Touch, Data, Cloud, Security Are Key Enterprise Words for 2012
Predictions are, by definition, iffy. But tech predictions in particular are iffy in this second decade of the fast-moving 21st century, because they often underestimate the speed of technological change.
Nevertheless, 'tis the season to make predictions for the year ahead. So, we asked several leading industry observers about their predictions for business technology in the coming year.
'Reality' Will Bite Oracle
Laura DiDio, an analyst with Information Technology Intelligence Corp., predicted that "reality is going to bite Oracle very hard" in 2012. She said the company "is going to be hitting a wall, not because of an overall weakness in the technology sector," but because Oracle has been annoying customers by "hiking prices and changing terms and conditions."
Al Hilwa, program director for applications development software at IDC, predicted that "desktop and mobile application development ecosystems will begin their convergence in 2012, as the industry marches to the release of Windows 8."
As part of that convergence, he said, next year "will mark the dawn of the touch revolution for enterprise software," because apps reworked for touch, such as new ones from Adobe, will "spur more developers to think about the truly new possibilities" now available through that kind of interaction. This will result in a move to touch, Hilwa said, that "will be the most dramatic shift in UI technologies since the move from text to GUI."
Next year also will be marked by the move toward HTML5, he predicted, with HTML5 capability for "90 percent of smartphones and tablets" by the end of the year -- although he expects that desktops will not reach an equal level of HTML5 penetration until mid- to late 2013. A key factor in increasing the installed base, he said, is Microsoft's new auto-update strategy for the Internet Explorer browser.
Platform-as-a-Service in 2012
Hilwa also predicts that platform-as-a-service, or PaaS, backends will be seen as "mainstream for consumer and mobile apps" in 2012, while enterprise app vendors will increasingly engage around PaaS "as they accommodate the needs of small- to mid-size enterprises eager to harness cloud economics."
Current Analysis' Brad Shimmin said one could often predict coming enterprise trends by looking at the consumer space, such as the move toward natural language and gestural interfaces.
But there's one 2012 direction in particular, he said, that may be gaining traction first in the enterprise -- "information foraging," part of an increasing trend by vendors to turn away from traditional filtering methods for organizing and finding corporate data. Shimmin said it's based on the idea that "scavenging for corporate data today and foraging for food on the Serengeti thousands of years ago aren't very different from one another."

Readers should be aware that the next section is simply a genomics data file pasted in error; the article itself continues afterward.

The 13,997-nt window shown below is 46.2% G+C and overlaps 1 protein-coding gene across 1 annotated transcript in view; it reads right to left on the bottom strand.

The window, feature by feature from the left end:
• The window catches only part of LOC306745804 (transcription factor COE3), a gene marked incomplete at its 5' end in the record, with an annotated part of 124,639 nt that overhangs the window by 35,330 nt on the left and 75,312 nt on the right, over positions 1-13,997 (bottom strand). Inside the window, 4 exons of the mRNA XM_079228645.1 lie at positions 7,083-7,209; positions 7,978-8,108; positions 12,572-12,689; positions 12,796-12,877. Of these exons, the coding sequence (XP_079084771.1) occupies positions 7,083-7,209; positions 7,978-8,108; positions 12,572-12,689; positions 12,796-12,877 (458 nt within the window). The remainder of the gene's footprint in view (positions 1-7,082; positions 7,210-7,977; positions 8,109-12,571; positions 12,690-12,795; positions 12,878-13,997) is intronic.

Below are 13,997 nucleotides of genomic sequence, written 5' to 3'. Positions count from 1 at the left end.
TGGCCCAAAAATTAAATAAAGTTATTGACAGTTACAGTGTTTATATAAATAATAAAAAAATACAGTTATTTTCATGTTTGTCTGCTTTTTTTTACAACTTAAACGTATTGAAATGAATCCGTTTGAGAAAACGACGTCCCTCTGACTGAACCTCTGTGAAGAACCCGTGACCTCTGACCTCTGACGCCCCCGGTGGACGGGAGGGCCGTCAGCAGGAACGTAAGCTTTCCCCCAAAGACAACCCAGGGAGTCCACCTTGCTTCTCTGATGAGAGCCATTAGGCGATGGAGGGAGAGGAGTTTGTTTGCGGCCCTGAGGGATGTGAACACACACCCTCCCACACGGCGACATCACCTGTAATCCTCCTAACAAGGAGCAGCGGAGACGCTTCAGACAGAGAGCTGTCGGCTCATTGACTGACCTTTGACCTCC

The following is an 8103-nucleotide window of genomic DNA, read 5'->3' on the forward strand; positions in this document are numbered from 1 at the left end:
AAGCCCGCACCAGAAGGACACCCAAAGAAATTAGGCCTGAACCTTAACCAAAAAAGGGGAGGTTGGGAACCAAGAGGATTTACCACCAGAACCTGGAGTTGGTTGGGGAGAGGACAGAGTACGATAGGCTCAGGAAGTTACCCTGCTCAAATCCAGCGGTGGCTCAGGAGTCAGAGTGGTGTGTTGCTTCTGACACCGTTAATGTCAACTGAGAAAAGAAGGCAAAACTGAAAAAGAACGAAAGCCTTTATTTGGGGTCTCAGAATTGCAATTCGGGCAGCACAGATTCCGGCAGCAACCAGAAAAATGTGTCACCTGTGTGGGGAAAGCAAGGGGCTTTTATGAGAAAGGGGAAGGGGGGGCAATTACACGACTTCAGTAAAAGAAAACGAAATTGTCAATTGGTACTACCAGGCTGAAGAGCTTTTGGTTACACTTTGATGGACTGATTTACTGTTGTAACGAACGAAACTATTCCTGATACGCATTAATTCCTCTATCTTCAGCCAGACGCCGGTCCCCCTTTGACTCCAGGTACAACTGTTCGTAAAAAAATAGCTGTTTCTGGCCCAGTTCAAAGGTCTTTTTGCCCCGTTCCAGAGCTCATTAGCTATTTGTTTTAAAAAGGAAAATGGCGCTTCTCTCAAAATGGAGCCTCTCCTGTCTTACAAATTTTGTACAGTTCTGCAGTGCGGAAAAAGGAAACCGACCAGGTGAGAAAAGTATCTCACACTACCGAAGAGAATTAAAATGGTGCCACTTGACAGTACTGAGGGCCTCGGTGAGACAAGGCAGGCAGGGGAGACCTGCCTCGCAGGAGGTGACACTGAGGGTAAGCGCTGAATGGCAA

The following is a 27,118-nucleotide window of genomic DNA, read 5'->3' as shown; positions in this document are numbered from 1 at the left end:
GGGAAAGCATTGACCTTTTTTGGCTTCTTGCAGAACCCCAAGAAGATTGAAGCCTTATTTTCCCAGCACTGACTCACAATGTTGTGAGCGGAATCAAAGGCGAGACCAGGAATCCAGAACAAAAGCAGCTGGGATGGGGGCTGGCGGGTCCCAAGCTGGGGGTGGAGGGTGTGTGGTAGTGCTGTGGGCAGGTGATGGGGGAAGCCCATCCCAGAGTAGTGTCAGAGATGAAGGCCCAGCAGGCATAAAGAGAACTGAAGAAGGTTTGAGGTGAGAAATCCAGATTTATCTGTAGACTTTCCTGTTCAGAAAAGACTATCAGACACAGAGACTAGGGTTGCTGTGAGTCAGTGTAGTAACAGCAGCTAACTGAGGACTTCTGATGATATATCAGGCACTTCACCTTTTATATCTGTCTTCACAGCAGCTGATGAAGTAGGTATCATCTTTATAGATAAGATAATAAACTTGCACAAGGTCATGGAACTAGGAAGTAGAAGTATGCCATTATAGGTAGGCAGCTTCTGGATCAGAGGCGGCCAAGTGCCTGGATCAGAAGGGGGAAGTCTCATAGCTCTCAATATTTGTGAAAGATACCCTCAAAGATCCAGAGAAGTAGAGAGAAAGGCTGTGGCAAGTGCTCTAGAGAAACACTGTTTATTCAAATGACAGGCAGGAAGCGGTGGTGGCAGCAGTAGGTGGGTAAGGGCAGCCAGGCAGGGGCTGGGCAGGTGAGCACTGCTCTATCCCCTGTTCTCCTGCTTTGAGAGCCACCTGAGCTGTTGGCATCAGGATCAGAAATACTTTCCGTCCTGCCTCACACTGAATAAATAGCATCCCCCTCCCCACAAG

He pointed to software vendor Lyzasoft, which offers a "collaborative intelligence platform," as a company that is "betting heavy upon the idea that we all leave traces of ourselves in everything we come in contact with." As an example, he said, "time spent in a file imparts importance in that file," and the resulting "informational scent" can be used by others "to more effectively locate resources that are contextually relevant."
Charles King, principal analyst at industry research firm Pund-IT, said he expected "exploding data growth" in 2012 to further drive the growth of Big Data solutions, like EMC Greenplum and IBM Netezza, as well as "massively scalable 'cloud storage' infrastructures." Finally, he envisions that the impact of social media in politics and news cycles, despite the huge attention it has already received, "is just beginning," which could result in 2012 becoming "an especially volatile year in politics."
King also said that security of data residing in the cloud, if it "is not addressed comprehensively" in the coming year, could begin to "impact the adoption of public cloud services and the evolution of hybrid clouds" consisting of internal and service provider offerings. If security issues don't disrupt the move toward cloud computing, he said, the trend of small businesses driving public cloud adoption could grow next year.
Speaking of security, Ross Rubin, executive director of connected intelligence at NPD Group, said 2012 would see Android handset vendors "making a stronger security push," given both the security needs of enterprises and various Android-related security issues that received attention in 2011, such as malware in dozens of apps in the Android Marketplace. He pointed to Motorola Mobility's acquisition this year of mobile security software and management products maker 3LM as one example.
Elsewhere in next year's mobile scene, Current Analysis' Avi Greengart said that, while a number of tablet makers are "dropping out already," in 2012 he expects to see other vendors moving forward with Windows 8 tablets.
And there's at least one tech story, Greengart predicted, that will become important next year, but the resolution is harder to forecast -- that is, "what happens with T-Mobile?" Although the AT&T merger deal has collapsed, T-Mobile parent Deutsche Telekom had been planning on spinning it off, but, he asked, will they use the multibillion-dollar no-deal fee from AT&T to invest in growing the company